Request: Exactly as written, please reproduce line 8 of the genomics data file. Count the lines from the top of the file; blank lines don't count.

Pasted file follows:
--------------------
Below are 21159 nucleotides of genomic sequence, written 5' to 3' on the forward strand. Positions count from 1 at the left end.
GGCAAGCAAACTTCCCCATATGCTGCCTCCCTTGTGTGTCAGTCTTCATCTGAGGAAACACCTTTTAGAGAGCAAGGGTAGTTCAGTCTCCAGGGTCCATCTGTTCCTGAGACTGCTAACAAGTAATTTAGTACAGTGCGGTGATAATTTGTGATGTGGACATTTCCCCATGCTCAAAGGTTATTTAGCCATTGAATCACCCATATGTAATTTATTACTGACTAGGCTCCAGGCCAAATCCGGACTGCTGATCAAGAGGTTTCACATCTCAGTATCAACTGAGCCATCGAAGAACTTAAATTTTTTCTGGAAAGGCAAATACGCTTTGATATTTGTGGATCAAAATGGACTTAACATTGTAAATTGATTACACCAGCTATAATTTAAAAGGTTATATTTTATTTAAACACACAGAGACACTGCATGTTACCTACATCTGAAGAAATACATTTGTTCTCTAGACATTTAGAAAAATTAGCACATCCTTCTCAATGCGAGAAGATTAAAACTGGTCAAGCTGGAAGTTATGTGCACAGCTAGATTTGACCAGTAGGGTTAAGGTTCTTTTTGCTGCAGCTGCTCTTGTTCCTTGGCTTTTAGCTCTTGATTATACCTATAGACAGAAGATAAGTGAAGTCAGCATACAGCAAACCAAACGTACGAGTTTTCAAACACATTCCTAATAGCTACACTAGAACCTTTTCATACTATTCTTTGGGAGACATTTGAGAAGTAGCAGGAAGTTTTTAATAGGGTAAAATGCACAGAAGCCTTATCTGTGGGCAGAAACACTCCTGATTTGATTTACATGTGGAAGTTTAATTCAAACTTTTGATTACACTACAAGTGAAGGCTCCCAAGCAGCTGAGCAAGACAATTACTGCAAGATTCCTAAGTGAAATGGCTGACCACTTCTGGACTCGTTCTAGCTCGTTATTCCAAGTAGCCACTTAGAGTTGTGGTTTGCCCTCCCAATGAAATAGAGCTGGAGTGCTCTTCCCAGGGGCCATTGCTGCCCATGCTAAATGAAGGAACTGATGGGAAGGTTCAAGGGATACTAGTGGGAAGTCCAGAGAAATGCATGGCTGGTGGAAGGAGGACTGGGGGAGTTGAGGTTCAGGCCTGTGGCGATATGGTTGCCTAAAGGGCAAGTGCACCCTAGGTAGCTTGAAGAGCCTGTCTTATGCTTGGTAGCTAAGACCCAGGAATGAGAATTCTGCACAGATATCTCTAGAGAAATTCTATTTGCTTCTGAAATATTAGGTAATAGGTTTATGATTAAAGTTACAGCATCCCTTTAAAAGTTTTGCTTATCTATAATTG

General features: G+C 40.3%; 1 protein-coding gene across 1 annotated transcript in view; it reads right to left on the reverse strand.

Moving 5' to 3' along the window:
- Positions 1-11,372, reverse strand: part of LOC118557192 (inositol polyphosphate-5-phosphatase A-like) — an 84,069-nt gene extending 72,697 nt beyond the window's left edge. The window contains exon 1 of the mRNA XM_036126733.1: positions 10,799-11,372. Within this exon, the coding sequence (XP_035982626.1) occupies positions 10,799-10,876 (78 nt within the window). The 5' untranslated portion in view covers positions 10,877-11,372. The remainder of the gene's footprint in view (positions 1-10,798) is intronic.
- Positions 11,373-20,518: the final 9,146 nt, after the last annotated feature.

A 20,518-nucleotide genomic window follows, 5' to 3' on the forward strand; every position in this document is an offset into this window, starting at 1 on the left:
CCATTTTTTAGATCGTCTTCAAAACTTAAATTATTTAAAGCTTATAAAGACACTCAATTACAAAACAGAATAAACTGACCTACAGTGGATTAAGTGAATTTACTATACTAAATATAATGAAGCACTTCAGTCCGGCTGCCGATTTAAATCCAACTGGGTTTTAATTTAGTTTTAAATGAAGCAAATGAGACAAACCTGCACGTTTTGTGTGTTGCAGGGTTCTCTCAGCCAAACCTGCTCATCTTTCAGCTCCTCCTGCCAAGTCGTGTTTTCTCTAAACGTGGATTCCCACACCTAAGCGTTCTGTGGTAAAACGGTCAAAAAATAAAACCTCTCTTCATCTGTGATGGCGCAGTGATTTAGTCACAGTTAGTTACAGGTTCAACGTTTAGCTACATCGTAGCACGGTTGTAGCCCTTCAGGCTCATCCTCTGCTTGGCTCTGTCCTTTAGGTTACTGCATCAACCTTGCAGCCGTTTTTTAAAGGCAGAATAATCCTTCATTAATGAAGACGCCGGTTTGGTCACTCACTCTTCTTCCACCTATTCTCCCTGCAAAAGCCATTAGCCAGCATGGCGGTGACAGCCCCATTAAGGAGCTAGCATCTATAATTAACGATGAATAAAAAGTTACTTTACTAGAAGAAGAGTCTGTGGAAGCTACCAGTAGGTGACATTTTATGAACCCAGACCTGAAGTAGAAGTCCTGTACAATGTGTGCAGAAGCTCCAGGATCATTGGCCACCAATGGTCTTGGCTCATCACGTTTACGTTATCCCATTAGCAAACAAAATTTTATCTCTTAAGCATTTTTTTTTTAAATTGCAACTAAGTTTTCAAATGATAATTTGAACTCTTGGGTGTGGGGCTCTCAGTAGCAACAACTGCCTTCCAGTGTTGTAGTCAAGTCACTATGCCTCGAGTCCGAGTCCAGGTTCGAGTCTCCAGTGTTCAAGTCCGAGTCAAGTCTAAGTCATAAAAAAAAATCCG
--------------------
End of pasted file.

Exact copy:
CCATTTTTTAGATCGTCTTCAAAACTTAAATTATTTAAAGCTTATAAAGACACTCAATTACAAAACAGAATAAACTGACCTACAGTGGATTAAGTGAATTTACTATACTAAATATAATGAAGCACTTCAGTCCGGCTGCCGATTTAAATCCAACTGGGTTTTAATTTAGTTTTAAATGAAGCAAATGAGACAAACCTGCACGTTTTGTGTGTTGCAGGGTTCTCTCAGCCAAACCTGCTCATCTTTCAGCTCCTCCTGCCAAGTCGTGTTTTCTCTAAACGTGGATTCCCACACCTAAGCGTTCTGTGGTAAAACGGTCAAAAAATAAAACCTCTCTTCATCTGTGATGGCGCAGTGATTTAGTCACAGTTAGTTACAGGTTCAACGTTTAGCTACATCGTAGCACGGTTGTAGCCCTTCAGGCTCATCCTCTGCTTGGCTCTGTCCTTTAGGTTACTGCATCAACCTTGCAGCCGTTTTTTAAAGGCAGAATAATCCTTCATTAATGAAGACGCCGGTTTGGTCACTCACTCTTCTTCCACCTATTCTCCCTGCAAAAGCCATTAGCCAGCATGGCGGTGACAGCCCCATTAAGGAGCTAGCATCTATAATTAACGATGAATAAAAAGTTACTTTACTAGAAGAAGAGTCTGTGGAAGCTACCAGTAGGTGACATTTTATGAACCCAGACCTGAAGTAGAAGTCCTGTACAATGTGTGCAGAAGCTCCAGGATCATTGGCCACCAATGGTCTTGGCTCATCACGTTTACGTTATCCCATTAGCAAACAAAATTTTATCTCTTAAGCATTTTTTTTTTAAATTGCAACTAAGTTTTCAAATGATAATTTGAACTCTTGGGTGTGGGGCTCTCAGTAGCAACAACTGCCTTCCAGTGTTGTAGTCAAGTCACTATGCCTCGAGTCCGAGTCCAGGTTCGAGTCTCCAGTGTTCAAGTCCGAGTCAAGTCTAAGTCATAAAAAAAAATCCG